Apocalipsis figurado de las duques de Saboya: Latin. Codex Vitrina 1. Madrid: Edilan, c1980.
ND 3361 .R52 V57 1980 Special Collections Oversize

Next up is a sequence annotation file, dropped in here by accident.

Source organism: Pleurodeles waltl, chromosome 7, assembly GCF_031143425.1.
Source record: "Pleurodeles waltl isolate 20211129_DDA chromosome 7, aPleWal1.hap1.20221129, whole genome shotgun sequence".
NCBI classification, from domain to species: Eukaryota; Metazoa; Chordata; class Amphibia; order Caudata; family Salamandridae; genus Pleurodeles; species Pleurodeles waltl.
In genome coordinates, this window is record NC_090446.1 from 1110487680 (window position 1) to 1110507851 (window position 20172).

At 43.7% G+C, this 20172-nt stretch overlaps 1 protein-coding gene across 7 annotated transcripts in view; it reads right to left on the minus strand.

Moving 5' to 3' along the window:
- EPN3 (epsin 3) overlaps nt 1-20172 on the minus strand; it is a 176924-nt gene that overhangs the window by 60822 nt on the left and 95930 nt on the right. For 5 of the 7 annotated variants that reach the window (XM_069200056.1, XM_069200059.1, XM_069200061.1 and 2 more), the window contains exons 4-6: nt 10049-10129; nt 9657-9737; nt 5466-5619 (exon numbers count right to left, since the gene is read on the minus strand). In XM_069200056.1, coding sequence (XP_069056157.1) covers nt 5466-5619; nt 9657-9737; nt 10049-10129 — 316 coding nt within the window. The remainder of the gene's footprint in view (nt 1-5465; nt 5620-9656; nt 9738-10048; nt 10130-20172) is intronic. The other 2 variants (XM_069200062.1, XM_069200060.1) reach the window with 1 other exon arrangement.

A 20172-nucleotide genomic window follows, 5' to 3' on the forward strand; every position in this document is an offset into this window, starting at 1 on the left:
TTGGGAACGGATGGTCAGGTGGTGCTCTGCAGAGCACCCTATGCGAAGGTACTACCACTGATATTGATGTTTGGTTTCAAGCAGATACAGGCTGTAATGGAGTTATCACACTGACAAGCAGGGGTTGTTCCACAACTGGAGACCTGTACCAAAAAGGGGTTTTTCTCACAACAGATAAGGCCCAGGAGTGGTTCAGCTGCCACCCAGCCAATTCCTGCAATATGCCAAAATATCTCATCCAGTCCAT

This is known as the Figurated Apocalypse of the Dukes of Savoy. The Savoy Apocalypse was begun (1428-1434) by Jean Bapteur, who did the narrative pictures and Peronet Lamy, who decorated the borders. Some fifty years later (1485-1490), the work was completed by Jean Colombe at the behest of Duke Charles I. The manuscript was handed on by inheritance from one royal or noble house to another until in 1559 when it became the property of Philip II of Spain, who placed it in the Escorial in Madrid, Spain where it remains today. The original manuscript consists of 49 sheets of vellum-parchment illuminated with 97 miniatures in French Gothic art, ornamented with complex margin borders and initial letters, full-coloured on gold leaves. The Apocalypse (or biblical Revelation) dealing with the destruction of this world and the transcendence into the next, was a major genre in Medieval literature and a focus for many motifs used in Medieval art.